Cheaper tablets, thinner laptops, and an array of sleeker TVs stood out at this year’s International Consumer Electronics Show in Las Vegas.
More than 140,000 people gathered there last week for an event that is growing in size, despite the absence of Apple and, more recently, the decision by Microsoft to make this the last year it participates.
A bevy of celebrities, including 50 Cent, Will.i.am, and Kelly Clarkson, stopped by to add glitz to the proceedings—but they were hardly the stars of the show. Here are some of the more significant gadgets that shined at CES:
Cheaper tablets: The industry’s enthusiasm for tablets was considerably tempered this year compared to last, when more than a hundred manufacturers thought they could capitalize on the iPad’s success with their own models based on Google Inc.’s Android software. Sales were disappointing, in large part because Apple prices the iPad relatively low compared to the cost of making it. Then, late last year, Amazon.com Inc. demonstrated that you can take on Apple by selling a smaller, barebones tablet for $199. Analysts believe Amazon sold millions of Kindle Fires in little more than a month.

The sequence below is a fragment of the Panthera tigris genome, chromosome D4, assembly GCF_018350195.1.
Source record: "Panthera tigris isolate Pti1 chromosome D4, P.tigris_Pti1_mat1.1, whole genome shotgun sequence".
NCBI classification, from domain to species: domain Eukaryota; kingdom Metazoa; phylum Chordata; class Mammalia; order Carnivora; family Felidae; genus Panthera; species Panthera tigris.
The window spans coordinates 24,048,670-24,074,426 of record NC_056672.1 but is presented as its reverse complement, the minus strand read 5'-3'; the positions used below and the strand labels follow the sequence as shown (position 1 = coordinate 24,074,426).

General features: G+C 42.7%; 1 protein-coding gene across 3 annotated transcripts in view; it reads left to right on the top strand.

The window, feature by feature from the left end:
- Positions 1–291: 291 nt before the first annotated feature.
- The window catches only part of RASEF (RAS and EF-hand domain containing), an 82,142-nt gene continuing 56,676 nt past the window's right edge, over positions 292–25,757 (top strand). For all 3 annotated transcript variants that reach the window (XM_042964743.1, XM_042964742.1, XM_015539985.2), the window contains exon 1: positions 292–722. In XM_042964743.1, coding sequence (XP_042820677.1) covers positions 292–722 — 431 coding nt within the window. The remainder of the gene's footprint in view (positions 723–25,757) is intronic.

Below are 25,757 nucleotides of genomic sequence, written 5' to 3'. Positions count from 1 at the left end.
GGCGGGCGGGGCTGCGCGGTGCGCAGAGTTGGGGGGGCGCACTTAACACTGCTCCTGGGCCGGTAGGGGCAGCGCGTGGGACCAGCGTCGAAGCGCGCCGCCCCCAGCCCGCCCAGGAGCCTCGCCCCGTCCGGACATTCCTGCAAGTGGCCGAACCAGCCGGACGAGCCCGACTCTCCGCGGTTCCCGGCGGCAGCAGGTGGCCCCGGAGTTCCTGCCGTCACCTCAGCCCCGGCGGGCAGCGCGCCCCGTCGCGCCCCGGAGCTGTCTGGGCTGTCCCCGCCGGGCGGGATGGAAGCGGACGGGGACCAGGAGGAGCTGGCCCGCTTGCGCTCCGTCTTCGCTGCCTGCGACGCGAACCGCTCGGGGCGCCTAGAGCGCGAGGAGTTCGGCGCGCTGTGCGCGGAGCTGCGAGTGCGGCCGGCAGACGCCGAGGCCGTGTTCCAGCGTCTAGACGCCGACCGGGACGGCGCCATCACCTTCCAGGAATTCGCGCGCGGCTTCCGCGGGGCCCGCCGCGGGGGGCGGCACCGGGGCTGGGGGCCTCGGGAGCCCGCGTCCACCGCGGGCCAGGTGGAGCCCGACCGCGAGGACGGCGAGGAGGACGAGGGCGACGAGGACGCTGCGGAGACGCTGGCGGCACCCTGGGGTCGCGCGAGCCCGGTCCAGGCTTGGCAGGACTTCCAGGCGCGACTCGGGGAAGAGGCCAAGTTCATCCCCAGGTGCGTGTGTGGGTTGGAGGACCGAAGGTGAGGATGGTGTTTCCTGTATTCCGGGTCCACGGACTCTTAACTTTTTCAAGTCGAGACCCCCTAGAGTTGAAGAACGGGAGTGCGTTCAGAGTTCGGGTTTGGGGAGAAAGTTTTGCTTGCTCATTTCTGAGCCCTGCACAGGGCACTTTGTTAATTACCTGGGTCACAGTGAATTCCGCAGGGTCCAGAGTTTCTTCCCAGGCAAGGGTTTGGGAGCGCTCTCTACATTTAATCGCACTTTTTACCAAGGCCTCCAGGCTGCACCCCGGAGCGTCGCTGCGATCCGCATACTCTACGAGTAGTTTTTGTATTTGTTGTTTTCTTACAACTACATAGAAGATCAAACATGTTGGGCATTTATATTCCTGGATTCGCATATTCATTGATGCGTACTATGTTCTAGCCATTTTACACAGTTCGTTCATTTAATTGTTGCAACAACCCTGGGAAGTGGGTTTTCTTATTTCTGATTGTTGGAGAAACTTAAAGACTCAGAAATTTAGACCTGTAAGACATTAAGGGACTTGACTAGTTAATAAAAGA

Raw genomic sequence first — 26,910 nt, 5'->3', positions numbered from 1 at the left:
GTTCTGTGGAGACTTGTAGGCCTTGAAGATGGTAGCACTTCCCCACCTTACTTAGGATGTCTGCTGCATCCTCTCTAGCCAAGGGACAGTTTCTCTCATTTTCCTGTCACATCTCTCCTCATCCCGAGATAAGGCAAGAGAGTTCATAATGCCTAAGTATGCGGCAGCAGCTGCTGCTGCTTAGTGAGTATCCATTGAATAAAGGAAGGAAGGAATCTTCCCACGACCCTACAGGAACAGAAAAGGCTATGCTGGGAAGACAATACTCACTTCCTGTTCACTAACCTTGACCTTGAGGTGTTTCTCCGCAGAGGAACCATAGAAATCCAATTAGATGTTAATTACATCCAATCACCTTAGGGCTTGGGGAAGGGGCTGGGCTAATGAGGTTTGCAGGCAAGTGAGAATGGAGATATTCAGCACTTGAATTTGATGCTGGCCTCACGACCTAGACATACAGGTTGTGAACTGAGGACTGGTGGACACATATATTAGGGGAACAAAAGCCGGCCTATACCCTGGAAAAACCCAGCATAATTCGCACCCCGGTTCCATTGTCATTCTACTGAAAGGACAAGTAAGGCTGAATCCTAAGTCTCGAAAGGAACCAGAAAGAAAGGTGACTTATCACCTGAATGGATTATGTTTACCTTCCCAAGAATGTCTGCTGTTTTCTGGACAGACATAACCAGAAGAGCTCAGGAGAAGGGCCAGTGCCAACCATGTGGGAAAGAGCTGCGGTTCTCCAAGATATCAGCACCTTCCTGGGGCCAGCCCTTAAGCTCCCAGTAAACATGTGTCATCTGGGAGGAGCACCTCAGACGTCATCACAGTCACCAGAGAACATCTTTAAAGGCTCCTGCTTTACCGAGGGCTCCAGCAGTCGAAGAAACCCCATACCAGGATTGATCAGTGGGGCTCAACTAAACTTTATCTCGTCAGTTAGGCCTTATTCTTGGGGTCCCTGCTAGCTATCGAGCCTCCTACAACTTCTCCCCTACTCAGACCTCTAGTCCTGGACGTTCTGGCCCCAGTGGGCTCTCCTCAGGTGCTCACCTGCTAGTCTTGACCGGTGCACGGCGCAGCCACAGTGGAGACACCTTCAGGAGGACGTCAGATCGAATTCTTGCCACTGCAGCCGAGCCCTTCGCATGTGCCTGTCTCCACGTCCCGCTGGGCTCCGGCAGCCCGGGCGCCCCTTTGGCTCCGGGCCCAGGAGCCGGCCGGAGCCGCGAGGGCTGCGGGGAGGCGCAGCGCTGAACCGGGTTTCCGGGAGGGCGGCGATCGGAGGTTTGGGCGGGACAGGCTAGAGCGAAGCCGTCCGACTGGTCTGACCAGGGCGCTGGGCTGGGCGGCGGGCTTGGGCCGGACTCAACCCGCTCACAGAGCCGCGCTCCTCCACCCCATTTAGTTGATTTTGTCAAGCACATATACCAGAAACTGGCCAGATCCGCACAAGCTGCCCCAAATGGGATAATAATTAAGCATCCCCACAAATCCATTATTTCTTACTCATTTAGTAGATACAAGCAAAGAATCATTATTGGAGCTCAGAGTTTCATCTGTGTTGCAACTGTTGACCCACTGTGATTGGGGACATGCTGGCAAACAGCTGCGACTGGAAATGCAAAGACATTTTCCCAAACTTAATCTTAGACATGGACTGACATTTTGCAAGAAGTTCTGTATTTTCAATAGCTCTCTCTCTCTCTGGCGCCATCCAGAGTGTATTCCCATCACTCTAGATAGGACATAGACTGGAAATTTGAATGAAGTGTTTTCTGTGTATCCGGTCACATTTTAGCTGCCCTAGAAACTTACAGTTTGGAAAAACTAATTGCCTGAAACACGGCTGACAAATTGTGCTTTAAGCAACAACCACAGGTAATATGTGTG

Now, Asian manufacturers are hoping to jump on Amazon’s bandwagon. One of those companies, Taiwan’s ASUSTek Computer Inc., showed off a tablet with a Fire-sized screen—the ASUS MeMO 370T—and said it would sell it for $249. It’s considerably more powerful than the Fire, sporting a premium “quadcore” processor. Still, one of the things that made the Fire a success—Amazon’s library of eBooks, music, and movies—will be missing.
Nokia Lumia 900: In recent years, the world’s largest phone maker, Finland’s Nokia Corp., has practically been a no-show in the U.S. market. That’s hurt the company badly. Now, it hopes to come back with smart phones that run Microsoft Corp.’s Windows Phone software. The Lumia 900 is its first such phone for the AT&T network, and the first Nokia phone to use AT&T’s faster wireless “LTE” network. In a sign of how much is riding on these phones, both the Microsoft and Nokia CEOs showed up for the Jan. 9 announcement. The companies didn’t announce price or availability. T-Mobile USA, a smaller carrier, started selling a more modest Lumia last week.